One year of COVID: How Boston arts has adapted

Downtown+Crossing+is+the+heart+of+arts+and+culture+in+Boston.

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Downtown Crossing is the heart of arts and culture in Boston.

Boston’s rich history of arts and culture is one of the city’s greatest assets, offering a variety of creative traditions with a backbone of civic support.

This past year, however, has taken a large hit on the industry, with most activities, events and organizations becoming limited due to COVID-19.

The Boston Calling Music Festival has been canceled for the second year in a row. The Boston Symphony Orchestra canceled all live performances for the 2020-2021 season, and the Museum of Fine Arts, Isabella Stewart Gardner Museum, and Institute of Contemporary Arts have remained closed for most of the year, but are now open at a limited capacity.

Not only has this caused major disappointment among audience members and visitors, but major financial impacts on the industry. Cultural organizations in the Greater Boston area have lost more than $423 million in revenue this past year, according to a report from the Mass Cultural Council. This loss has impacted over 300 organizations and 13,300 jobs across the region.

This left members of the arts community seeking alternative ways to continue their work. With creativity being their specialty, artists were able to develop unique strategies to remain connected.

Boston musician Jillian Ann released her album “Truly, Madly, Deeply” in May during the pandemic. (Lauren Holahan)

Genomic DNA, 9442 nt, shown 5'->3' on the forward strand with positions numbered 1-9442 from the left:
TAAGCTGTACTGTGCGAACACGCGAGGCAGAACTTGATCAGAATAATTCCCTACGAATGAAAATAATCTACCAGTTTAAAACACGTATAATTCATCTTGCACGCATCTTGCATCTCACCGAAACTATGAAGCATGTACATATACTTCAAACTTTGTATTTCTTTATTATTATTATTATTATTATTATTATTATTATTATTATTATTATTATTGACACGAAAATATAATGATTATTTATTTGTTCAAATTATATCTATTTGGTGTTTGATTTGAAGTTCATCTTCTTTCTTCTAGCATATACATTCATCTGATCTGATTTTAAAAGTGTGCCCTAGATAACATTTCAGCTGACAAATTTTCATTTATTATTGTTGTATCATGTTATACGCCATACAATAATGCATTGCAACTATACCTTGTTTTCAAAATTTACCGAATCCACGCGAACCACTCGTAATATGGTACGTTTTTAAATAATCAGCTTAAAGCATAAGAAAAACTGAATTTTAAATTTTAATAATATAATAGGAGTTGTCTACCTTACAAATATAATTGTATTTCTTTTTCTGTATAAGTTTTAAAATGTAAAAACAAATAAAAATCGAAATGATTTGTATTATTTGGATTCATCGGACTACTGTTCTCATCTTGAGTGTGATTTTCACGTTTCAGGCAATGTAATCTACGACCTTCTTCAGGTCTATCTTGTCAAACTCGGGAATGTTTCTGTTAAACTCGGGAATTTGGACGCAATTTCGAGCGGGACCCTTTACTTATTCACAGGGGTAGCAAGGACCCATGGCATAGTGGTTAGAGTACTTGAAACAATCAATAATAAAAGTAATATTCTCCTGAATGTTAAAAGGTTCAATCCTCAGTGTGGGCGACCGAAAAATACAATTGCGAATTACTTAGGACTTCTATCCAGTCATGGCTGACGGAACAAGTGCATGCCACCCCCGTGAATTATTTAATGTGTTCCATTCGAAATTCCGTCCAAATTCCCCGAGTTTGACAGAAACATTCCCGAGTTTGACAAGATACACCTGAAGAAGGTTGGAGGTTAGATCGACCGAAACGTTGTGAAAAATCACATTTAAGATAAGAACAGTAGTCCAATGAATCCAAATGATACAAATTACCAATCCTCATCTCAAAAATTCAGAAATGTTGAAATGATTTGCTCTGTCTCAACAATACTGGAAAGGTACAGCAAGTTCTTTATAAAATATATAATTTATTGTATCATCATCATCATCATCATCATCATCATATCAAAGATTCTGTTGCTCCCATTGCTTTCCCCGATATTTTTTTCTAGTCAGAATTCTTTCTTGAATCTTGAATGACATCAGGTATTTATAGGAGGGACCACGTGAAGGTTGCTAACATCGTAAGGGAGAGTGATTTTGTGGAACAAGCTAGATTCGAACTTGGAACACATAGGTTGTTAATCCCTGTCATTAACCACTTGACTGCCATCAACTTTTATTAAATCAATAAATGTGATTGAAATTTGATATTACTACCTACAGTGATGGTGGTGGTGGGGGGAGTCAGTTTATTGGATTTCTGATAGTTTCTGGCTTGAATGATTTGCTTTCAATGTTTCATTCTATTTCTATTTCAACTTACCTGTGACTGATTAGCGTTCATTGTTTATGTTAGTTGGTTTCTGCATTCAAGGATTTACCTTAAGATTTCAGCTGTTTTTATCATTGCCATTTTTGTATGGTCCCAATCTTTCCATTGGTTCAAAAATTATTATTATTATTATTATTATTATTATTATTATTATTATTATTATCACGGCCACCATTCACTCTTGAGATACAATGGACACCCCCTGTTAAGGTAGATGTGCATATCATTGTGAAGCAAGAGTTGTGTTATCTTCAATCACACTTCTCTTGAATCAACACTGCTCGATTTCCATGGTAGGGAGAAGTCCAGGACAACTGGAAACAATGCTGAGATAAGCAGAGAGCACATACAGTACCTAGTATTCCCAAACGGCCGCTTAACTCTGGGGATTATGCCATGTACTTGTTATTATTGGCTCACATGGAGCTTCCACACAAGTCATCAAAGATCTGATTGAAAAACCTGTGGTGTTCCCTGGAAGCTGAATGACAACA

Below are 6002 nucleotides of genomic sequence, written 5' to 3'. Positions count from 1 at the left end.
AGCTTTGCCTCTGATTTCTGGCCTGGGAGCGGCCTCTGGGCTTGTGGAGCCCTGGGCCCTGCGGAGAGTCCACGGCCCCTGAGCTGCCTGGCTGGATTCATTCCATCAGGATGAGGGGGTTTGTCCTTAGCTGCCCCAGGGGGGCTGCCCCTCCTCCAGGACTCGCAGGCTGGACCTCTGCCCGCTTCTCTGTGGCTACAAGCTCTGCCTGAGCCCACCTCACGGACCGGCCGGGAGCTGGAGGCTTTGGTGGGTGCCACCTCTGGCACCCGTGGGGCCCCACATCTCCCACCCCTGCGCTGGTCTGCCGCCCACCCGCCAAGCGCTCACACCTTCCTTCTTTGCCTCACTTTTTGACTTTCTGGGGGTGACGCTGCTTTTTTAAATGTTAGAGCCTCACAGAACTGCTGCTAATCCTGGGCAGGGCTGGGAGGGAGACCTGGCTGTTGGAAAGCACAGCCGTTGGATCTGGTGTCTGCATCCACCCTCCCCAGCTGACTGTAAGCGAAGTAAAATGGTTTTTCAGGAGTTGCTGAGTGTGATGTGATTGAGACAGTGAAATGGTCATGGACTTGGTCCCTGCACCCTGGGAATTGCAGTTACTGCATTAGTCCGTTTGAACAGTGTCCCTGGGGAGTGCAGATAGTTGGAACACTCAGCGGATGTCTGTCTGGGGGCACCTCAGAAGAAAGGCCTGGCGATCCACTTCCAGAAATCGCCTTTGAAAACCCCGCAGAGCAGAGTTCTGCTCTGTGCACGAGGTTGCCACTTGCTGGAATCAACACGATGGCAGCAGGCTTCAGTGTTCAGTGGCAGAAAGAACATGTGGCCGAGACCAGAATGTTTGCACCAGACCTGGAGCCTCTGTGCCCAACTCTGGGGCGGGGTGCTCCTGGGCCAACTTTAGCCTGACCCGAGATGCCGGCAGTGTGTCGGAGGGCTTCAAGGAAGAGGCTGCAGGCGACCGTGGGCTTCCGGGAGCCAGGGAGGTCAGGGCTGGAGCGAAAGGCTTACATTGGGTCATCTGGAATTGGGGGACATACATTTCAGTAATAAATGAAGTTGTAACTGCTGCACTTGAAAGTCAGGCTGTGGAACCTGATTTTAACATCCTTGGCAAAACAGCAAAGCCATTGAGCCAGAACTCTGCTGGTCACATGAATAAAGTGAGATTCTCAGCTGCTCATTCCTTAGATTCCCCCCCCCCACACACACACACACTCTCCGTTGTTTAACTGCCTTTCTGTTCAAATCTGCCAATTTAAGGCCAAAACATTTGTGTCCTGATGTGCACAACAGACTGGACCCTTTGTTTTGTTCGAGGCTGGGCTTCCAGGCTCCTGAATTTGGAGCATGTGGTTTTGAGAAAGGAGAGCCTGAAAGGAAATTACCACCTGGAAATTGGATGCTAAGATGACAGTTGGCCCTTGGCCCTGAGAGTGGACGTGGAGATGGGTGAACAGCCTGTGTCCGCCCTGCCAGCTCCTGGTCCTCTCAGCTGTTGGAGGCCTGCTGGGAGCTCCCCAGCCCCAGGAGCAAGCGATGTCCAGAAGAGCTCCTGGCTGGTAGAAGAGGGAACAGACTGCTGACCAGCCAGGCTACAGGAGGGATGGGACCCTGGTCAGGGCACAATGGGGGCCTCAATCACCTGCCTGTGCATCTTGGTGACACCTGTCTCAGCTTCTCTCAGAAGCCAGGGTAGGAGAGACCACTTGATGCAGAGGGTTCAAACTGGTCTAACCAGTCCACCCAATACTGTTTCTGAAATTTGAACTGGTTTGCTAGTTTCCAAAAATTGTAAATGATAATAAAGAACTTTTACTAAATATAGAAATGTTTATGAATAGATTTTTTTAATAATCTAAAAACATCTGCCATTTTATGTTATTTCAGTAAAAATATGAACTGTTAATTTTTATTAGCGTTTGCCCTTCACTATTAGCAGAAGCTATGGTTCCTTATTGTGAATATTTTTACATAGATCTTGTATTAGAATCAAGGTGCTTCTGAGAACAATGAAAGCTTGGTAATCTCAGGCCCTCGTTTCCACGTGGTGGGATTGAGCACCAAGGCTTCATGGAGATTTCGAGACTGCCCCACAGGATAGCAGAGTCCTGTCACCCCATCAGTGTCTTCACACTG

Suffolk University alumnus and musician Jillian Barrows, known professionally as Jillian Ann, had just released her debut EP “Truly, Madly, Deeply” when the pandemic hit. Following the cancelation of all her release shows, Barrows sought different methods to promote her music.

Unable to engage with live listeners, Barrows brought her efforts to online platforms. She gained experience through social media marketing, making CDs, selling merchandise and hosting live streams to connect with listeners. 

“It definitely was not what I expected to be doing when releasing music for the first time, but it ended up being pretty successful,” she said.

By taking her work to social media, Barrows was able to get her music streamed on college radio stations across the country and become licensed for many TV shows across large networks. She believes these experiences have helped her learn how to work with technology at hand in a more efficient way. 

Although she remains successful on virtual platforms, Barrows says she looks forward to performing live in-person again.

“Nothing compares to seeing people react to your music while you’re in the same room and not just a computer screen,” she added.

Barrows is not alone with her virtual success.

Kieran Khanna, a sophomore in Suffolk’s theater program, has been involved in several virtual productions since the start of the pandemic, including the upcoming Suffolk show “Our Time,” which describes life during the pandemic.

Khanna said the transition to virtual settings was difficult because it challenged the traditional ways of constructing a theatrical performance. Rather than interacting on stage, cast members spent hours of rehearsal time behind a screen.

“But we made it work,” he said. “To this day, I still can’t believe that we as artists found a way to keep doing what we love in the middle of a pandemic.”

Although he looks forward to returning to live performances, Khanna believes the virtual innovations from this pandemic will continue throughout the future of the industry.

 There is still more hope for the arts industry this upcoming summer. 

Phase 4, Step 1 of the state’s reopening plan took effect on March 22, allowing indoor performance venues to open at 50% capacity, with a limit of 500 people. Live entertainment will also resume in restaurants, with the exception of singing.

Until then, creative organizations across the city remain active hosting a variety of virtual events. 

A list of upcoming virtual arts events in Boston can be found here.

Follow Alyssa on Twitter @alyssa_auger.